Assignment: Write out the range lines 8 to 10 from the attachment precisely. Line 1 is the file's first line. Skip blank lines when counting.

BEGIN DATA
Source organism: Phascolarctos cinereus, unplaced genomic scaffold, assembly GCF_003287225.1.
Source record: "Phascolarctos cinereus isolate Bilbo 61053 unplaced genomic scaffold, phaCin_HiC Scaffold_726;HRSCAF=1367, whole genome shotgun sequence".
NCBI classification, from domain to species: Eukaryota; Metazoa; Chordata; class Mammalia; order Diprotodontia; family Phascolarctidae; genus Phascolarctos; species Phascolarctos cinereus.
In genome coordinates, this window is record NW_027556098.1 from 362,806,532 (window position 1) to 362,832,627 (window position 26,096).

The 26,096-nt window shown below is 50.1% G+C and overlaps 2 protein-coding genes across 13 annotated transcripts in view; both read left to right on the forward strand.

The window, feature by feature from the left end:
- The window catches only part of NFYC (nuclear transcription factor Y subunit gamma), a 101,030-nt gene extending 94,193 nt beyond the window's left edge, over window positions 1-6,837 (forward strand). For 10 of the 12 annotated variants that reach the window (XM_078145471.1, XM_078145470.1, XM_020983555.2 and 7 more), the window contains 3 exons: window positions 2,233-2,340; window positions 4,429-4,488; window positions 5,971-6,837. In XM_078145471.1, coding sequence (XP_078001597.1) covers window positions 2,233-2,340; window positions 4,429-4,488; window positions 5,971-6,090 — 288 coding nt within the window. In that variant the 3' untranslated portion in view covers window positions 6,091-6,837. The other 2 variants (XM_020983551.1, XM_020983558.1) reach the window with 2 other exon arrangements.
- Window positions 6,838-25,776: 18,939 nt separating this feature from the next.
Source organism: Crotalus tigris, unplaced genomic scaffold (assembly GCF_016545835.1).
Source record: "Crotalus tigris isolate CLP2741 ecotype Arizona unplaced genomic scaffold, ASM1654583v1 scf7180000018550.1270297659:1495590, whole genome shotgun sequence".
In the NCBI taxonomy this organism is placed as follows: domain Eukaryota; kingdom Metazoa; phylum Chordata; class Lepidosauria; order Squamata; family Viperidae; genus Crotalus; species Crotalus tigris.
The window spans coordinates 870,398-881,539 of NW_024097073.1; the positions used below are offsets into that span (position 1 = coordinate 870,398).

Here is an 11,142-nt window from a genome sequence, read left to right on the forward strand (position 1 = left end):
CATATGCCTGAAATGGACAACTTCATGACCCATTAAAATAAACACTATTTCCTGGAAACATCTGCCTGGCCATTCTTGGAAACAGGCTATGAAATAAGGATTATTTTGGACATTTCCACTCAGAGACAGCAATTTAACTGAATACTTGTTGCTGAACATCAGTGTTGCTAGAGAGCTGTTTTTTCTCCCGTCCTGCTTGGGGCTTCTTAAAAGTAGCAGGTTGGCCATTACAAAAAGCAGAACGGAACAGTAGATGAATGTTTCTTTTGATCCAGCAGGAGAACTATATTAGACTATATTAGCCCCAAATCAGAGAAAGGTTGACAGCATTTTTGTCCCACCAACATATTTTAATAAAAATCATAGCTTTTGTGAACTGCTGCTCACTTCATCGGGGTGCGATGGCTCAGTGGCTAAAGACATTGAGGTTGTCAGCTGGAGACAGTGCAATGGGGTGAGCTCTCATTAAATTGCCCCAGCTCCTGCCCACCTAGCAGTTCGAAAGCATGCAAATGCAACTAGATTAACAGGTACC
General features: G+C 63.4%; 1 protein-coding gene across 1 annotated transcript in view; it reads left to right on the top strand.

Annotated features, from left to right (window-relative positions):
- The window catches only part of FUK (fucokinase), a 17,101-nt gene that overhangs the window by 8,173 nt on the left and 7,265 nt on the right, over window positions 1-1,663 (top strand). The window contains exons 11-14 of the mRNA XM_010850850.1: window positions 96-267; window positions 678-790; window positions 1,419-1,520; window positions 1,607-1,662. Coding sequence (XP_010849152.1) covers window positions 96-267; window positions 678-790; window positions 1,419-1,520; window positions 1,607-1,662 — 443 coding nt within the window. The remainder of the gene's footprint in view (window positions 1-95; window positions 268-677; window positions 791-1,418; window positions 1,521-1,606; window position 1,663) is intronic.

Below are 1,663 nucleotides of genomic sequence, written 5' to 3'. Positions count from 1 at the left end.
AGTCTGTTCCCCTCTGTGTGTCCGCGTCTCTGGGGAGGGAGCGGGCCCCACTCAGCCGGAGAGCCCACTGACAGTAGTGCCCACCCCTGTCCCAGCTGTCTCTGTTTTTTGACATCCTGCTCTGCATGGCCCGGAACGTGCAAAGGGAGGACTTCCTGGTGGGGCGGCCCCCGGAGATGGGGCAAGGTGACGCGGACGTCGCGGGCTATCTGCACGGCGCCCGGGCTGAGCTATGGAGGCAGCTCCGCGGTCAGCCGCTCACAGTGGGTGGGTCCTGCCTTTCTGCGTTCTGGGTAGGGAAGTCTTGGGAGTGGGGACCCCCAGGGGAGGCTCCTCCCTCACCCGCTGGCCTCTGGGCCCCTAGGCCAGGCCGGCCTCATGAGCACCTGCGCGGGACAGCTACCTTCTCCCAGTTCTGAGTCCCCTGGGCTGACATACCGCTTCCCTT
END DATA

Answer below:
- Window positions 6,838-25,776: 18,939 nt separating this feature from the next.
Source organism: Crotalus tigris, unplaced genomic scaffold (assembly GCF_016545835.1).
Source record: "Crotalus tigris isolate CLP2741 ecotype Arizona unplaced genomic scaffold, ASM1654583v1 scf7180000018550.1270297659:1495590, whole genome shotgun sequence".